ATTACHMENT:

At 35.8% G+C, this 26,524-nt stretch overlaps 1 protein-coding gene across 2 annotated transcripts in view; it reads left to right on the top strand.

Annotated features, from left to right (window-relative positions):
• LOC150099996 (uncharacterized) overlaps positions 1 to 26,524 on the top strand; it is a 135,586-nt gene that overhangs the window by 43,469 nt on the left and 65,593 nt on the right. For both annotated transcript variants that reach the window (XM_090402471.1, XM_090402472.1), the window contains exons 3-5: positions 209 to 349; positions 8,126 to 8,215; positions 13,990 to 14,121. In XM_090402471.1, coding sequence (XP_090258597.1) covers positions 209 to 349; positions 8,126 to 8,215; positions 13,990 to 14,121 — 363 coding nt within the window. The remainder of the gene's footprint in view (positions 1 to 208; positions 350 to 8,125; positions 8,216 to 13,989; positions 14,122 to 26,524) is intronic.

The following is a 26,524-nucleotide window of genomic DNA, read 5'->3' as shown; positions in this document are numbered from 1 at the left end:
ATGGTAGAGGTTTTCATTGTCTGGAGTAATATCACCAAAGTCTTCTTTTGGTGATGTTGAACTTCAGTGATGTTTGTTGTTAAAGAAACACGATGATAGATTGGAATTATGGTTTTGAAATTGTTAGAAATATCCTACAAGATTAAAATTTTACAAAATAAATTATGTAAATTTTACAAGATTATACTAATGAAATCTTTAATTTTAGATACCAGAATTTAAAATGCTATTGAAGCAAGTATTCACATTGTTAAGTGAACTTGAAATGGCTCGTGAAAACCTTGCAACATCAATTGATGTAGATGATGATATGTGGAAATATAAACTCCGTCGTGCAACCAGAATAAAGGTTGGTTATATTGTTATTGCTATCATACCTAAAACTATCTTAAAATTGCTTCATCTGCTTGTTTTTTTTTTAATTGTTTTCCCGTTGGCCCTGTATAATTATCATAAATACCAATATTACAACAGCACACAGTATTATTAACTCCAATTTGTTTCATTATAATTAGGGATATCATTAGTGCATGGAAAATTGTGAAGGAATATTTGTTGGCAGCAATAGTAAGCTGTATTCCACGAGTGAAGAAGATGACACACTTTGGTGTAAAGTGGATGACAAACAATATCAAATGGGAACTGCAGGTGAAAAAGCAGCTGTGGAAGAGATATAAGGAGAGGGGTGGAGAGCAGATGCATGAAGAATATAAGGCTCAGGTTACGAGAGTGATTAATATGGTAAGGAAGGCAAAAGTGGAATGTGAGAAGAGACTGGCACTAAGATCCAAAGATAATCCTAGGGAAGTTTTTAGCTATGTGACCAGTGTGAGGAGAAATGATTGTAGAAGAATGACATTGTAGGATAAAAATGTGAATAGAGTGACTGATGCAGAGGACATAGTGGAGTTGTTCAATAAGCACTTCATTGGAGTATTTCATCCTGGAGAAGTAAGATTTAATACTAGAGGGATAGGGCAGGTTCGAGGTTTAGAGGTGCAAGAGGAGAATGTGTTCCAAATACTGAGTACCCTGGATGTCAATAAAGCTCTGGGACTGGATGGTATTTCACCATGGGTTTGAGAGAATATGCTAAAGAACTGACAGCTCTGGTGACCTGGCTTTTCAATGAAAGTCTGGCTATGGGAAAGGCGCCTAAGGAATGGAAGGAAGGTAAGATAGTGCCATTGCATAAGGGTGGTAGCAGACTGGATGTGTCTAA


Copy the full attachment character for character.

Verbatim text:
At 35.8% G+C, this 26,524-nt stretch overlaps 1 protein-coding gene across 2 annotated transcripts in view; it reads left to right on the top strand.

Annotated features, from left to right (window-relative positions):
• LOC150099996 (uncharacterized) overlaps positions 1 to 26,524 on the top strand; it is a 135,586-nt gene that overhangs the window by 43,469 nt on the left and 65,593 nt on the right. For both annotated transcript variants that reach the window (XM_090402471.1, XM_090402472.1), the window contains exons 3-5: positions 209 to 349; positions 8,126 to 8,215; positions 13,990 to 14,121. In XM_090402471.1, coding sequence (XP_090258597.1) covers positions 209 to 349; positions 8,126 to 8,215; positions 13,990 to 14,121 — 363 coding nt within the window. The remainder of the gene's footprint in view (positions 1 to 208; positions 350 to 8,125; positions 8,216 to 13,989; positions 14,122 to 26,524) is intronic.

The following is a 26,524-nucleotide window of genomic DNA, read 5'->3' as shown; positions in this document are numbered from 1 at the left end:
ATGGTAGAGGTTTTCATTGTCTGGAGTAATATCACCAAAGTCTTCTTTTGGTGATGTTGAACTTCAGTGATGTTTGTTGTTAAAGAAACACGATGATAGATTGGAATTATGGTTTTGAAATTGTTAGAAATATCCTACAAGATTAAAATTTTACAAAATAAATTATGTAAATTTTACAAGATTATACTAATGAAATCTTTAATTTTAGATACCAGAATTTAAAATGCTATTGAAGCAAGTATTCACATTGTTAAGTGAACTTGAAATGGCTCGTGAAAACCTTGCAACATCAATTGATGTAGATGATGATATGTGGAAATATAAACTCCGTCGTGCAACCAGAATAAAGGTTGGTTATATTGTTATTGCTATCATACCTAAAACTATCTTAAAATTGCTTCATCTGCTTGTTTTTTTTTTAATTGTTTTCCCGTTGGCCCTGTATAATTATCATAAATACCAATATTACAACAGCACACAGTATTATTAACTCCAATTTGTTTCATTATAATTAGGGATATCATTAGTGCATGGAAAATTGTGAAGGAATATTTGTTGGCAGCAATAGTAAGCTGTATTCCACGAGTGAAGAAGATGACACACTTTGGTGTAAAGTGGATGACAAACAATATCAAATGGGAACTGCAGGTGAAAAAGCAGCTGTGGAAGAGATATAAGGAGAGGGGTGGAGAGCAGATGCATGAAGAATATAAGGCTCAGGTTACGAGAGTGATTAATATGGTAAGGAAGGCAAAAGTGGAATGTGAGAAGAGACTGGCACTAAGATCCAAAGATAATCCTAGGGAAGTTTTTAGCTATGTGACCAGTGTGAGGAGAAATGATTGTAGAAGAATGACATTGTAGGATAAAAATGTGAATAGAGTGACTGATGCAGAGGACATAGTGGAGTTGTTCAATAAGCACTTCATTGGAGTATTTCATCCTGGAGAAGTAAGATTTAATACTAGAGGGATAGGGCAGGTTCGAGGTTTAGAGGTGCAAGAGGAGAATGTGTTCCAAATACTGAGTACCCTGGATGTCAATAAAGCTCTGGGACTGGATGGTATTTCACCATGGGTTTGAGAGAATATGCTAAAGAACTGACAGCTCTGGTGACCTGGCTTTTCAATGAAAGTCTGGCTATGGGAAAGGCGCCTAAGGAATGGAAGGAAGGTAAGATAGTGCCATTGCATAAGGGTGGTAGCAGACTGGATGTGTCTAA